Math 455 - Syllabus


Course Description:

Math 455 will focus on the algberaic properties of groups.  Compared to rings, groups have a simpler algebraic structure - only one operations, which is not required to be commutative.  Thus, larger classes of objects satisfy the group axioms and, as a consequence, there exists much more diversity in the category of groups.  Groups are universally used in Mathematics: Topologists use the Fundamental Group; Knot Theorists use the Knot Group and the Braid Group; Algebraic Geometers turn certain varieties into groups; and the list goes on. 
The goal of this course will be to understand on a deep level the structure of groups using concepts like (normal) subgroups, group quotients, and conjugacy classes.  Towards the end of the semester, we will unify the concepts from the Fall term by finding a deep and surprising relationship between field extensions and groups via Galois Theory. 

Learning Outcomes: 

The successful student will be able to:
    - identify when a set and an operation forms a group
    - understand well the group and subgroup structure of various classical groups: Z_n, D_n, S_n, A_n
    - understand how to form new groups from old groups (e.g., direct products, the center of a group)
    - take the quotient of a group G by a normal subgroup N and understand the relationship between G and G/N
    - decide when a function between groups is a homomorphism
    - use the properties of group homomorphisms to prove properties of the domain and co-domain groups
    - decide when a set is a vector space over a field
    - understand properties of field extensions over different fields
    - understand how one can use polynomials in F[x] to find field extensions over F
    - compute the Galois Group of a field extension
    - use Galois Theory to understand when a polynomial has roots that are "solvable by radicals"


This course will have frequent homework assignments.  You are not only allowed - but encouraged -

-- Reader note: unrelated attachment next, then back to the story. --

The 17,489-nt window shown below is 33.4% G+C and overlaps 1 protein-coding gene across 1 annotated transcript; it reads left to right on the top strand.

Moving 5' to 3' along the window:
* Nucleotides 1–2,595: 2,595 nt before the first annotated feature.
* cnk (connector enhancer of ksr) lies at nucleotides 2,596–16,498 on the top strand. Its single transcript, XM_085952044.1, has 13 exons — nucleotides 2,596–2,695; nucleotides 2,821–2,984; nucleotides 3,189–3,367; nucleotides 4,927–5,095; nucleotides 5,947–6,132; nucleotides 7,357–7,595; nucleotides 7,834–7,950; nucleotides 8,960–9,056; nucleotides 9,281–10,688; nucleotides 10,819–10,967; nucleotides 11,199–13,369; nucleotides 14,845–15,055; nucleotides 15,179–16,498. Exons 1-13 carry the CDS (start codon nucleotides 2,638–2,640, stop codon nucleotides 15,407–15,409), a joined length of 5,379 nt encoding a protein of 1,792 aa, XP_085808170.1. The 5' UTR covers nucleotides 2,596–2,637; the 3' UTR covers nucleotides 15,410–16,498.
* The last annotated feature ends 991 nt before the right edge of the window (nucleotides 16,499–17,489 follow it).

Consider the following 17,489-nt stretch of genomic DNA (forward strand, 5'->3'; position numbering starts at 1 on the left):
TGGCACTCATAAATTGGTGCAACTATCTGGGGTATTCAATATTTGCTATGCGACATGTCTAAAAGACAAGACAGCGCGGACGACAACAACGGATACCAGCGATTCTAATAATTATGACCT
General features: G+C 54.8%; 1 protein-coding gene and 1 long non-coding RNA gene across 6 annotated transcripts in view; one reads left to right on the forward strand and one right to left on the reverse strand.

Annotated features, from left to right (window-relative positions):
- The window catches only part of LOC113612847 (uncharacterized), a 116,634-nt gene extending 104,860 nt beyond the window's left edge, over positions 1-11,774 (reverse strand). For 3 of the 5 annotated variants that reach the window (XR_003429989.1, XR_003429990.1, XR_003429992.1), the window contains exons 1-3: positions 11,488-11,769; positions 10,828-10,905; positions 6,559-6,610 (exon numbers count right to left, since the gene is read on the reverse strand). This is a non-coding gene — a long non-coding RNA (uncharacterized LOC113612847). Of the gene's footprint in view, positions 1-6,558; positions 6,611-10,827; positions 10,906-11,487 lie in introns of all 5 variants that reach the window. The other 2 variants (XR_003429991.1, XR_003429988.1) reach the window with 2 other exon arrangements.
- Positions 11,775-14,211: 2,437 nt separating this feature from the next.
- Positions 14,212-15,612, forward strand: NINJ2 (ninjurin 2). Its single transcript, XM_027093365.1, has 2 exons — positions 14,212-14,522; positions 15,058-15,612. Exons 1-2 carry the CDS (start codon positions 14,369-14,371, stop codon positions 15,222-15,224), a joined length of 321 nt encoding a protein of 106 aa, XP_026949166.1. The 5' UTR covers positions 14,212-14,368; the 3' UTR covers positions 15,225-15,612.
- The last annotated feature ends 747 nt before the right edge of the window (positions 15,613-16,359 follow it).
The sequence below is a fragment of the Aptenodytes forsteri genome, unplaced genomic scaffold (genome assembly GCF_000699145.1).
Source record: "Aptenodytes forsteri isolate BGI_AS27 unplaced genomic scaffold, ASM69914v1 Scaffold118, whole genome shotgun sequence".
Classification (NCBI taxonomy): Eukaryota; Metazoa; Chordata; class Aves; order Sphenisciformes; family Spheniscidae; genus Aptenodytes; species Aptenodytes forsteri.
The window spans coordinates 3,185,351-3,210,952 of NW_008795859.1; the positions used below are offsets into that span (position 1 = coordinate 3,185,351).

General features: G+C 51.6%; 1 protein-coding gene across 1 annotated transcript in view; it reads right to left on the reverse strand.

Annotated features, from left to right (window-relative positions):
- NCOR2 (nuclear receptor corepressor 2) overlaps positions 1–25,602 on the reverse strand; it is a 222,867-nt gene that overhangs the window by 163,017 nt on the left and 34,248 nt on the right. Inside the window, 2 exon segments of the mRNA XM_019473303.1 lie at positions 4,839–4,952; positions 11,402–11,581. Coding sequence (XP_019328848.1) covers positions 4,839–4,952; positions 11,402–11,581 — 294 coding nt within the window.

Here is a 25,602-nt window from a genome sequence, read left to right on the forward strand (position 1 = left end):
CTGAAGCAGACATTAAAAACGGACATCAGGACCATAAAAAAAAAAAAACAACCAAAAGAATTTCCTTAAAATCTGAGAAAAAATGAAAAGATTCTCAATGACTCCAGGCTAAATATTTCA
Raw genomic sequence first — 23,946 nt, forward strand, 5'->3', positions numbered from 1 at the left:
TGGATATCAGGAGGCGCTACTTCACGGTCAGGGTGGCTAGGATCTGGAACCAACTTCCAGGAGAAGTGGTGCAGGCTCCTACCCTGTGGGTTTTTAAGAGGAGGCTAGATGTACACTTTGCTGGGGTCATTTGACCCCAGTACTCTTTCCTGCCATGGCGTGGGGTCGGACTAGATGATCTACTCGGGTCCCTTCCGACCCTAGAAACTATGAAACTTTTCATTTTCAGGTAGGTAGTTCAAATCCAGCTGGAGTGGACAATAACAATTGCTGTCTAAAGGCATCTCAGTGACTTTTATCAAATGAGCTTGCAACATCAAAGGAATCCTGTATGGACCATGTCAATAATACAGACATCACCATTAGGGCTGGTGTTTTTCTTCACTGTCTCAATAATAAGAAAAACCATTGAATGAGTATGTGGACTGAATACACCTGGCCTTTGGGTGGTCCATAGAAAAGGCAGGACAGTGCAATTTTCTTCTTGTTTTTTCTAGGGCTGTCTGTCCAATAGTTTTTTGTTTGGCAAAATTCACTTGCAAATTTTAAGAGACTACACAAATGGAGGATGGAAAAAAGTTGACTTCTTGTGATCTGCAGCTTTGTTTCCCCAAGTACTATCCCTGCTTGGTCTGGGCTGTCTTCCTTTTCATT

to work in small groups for these assignments.  However, each student must turn in homework written
in his/her own words and must understand all the content of the HW.  Failure to do so may be
interpreted as cheating.
All homework is required to be typeset in LaTeX.
Homework must be printed out prior to class and turned in at the beginning of lecture on the due date.


The use of AMS LaTeX is not only encouraged but will be required.   LaTeX is the universally accepted scientific typesetting program that allows mathematicians to write well-formatted mathematical papers.  This open-source compiler and associated interfaces can be found as freeware.  Please see the below links for how to download the appropriate software.

For MacOS, download TexShop at
For Windows, download MiKTeX at


The final grade will be based largely on homework, midterms, and final.  
Furthermore, class participation (e.g., asking questions in class, going to the Math Lab, going to
office hours, asking Bob email questions, consistent attendeance in class, etc) will also be used in this computation.  The class participation grade is computed at the discretion of the instructor.

Your grade will be computed using the following weights:
       50% - Homework
       40% - Midterms & Final
       10% - Participation

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